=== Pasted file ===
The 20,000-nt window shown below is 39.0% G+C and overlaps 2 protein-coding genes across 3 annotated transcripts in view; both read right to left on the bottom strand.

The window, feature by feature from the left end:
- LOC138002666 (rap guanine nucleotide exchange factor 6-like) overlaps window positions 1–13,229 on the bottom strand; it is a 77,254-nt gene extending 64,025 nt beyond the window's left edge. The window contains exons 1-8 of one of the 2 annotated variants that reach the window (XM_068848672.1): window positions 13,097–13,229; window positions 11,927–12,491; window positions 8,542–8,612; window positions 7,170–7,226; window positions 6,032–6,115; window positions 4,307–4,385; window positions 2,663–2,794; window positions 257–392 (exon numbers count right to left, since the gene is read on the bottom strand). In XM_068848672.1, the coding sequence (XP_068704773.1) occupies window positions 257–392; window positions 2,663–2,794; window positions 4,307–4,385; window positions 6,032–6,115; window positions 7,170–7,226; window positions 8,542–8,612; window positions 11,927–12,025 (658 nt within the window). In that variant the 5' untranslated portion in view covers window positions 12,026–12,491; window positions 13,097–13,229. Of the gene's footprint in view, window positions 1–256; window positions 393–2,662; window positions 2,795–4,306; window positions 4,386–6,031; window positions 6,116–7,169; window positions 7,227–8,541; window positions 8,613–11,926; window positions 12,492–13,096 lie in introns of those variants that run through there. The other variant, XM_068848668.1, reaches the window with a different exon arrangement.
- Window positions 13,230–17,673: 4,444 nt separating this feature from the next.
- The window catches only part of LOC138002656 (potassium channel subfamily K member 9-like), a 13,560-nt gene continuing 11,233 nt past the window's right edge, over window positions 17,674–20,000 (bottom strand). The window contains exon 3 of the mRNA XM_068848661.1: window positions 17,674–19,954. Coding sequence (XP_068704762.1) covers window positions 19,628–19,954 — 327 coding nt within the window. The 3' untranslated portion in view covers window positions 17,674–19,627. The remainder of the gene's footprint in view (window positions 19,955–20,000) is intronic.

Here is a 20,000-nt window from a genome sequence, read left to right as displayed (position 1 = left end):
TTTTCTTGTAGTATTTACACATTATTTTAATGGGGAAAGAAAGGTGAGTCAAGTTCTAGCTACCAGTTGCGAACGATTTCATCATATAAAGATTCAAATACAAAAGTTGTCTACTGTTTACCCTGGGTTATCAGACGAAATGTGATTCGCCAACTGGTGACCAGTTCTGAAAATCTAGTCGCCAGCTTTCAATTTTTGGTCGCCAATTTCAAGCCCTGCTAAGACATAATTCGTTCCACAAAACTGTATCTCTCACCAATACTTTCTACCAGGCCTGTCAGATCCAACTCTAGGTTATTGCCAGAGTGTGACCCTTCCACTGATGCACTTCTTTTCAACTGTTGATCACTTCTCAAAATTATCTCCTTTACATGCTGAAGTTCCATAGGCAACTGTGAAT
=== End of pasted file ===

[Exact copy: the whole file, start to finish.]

The 20,000-nt window shown below is 39.0% G+C and overlaps 2 protein-coding genes across 3 annotated transcripts in view; both read right to left on the bottom strand.

The window, feature by feature from the left end:
- LOC138002666 (rap guanine nucleotide exchange factor 6-like) overlaps window positions 1–13,229 on the bottom strand; it is a 77,254-nt gene extending 64,025 nt beyond the window's left edge. The window contains exons 1-8 of one of the 2 annotated variants that reach the window (XM_068848672.1): window positions 13,097–13,229; window positions 11,927–12,491; window positions 8,542–8,612; window positions 7,170–7,226; window positions 6,032–6,115; window positions 4,307–4,385; window positions 2,663–2,794; window positions 257–392 (exon numbers count right to left, since the gene is read on the bottom strand). In XM_068848672.1, the coding sequence (XP_068704773.1) occupies window positions 257–392; window positions 2,663–2,794; window positions 4,307–4,385; window positions 6,032–6,115; window positions 7,170–7,226; window positions 8,542–8,612; window positions 11,927–12,025 (658 nt within the window). In that variant the 5' untranslated portion in view covers window positions 12,026–12,491; window positions 13,097–13,229. Of the gene's footprint in view, window positions 1–256; window positions 393–2,662; window positions 2,795–4,306; window positions 4,386–6,031; window positions 6,116–7,169; window positions 7,227–8,541; window positions 8,613–11,926; window positions 12,492–13,096 lie in introns of those variants that run through there. The other variant, XM_068848668.1, reaches the window with a different exon arrangement.
- Window positions 13,230–17,673: 4,444 nt separating this feature from the next.
- The window catches only part of LOC138002656 (potassium channel subfamily K member 9-like), a 13,560-nt gene continuing 11,233 nt past the window's right edge, over window positions 17,674–20,000 (bottom strand). The window contains exon 3 of the mRNA XM_068848661.1: window positions 17,674–19,954. Coding sequence (XP_068704762.1) covers window positions 19,628–19,954 — 327 coding nt within the window. The 3' untranslated portion in view covers window positions 17,674–19,627. The remainder of the gene's footprint in view (window positions 19,955–20,000) is intronic.

Here is a 20,000-nt window from a genome sequence, read left to right as displayed (position 1 = left end):
TTTTCTTGTAGTATTTACACATTATTTTAATGGGGAAAGAAAGGTGAGTCAAGTTCTAGCTACCAGTTGCGAACGATTTCATCATATAAAGATTCAAATACAAAAGTTGTCTACTGTTTACCCTGGGTTATCAGACGAAATGTGATTCGCCAACTGGTGACCAGTTCTGAAAATCTAGTCGCCAGCTTTCAATTTTTGGTCGCCAATTTCAAGCCCTGCTAAGACATAATTCGTTCCACAAAACTGTATCTCTCACCAATACTTTCTACCAGGCCTGTCAGATCCAACTCTAGGTTATTGCCAGAGTGTGACCCTTCCACTGATGCACTTCTTTTCAACTGTTGATCACTTCTCAAAATTATCTCCTTTACATGCTGAAGTTCCATAGGCAACTGTGAAT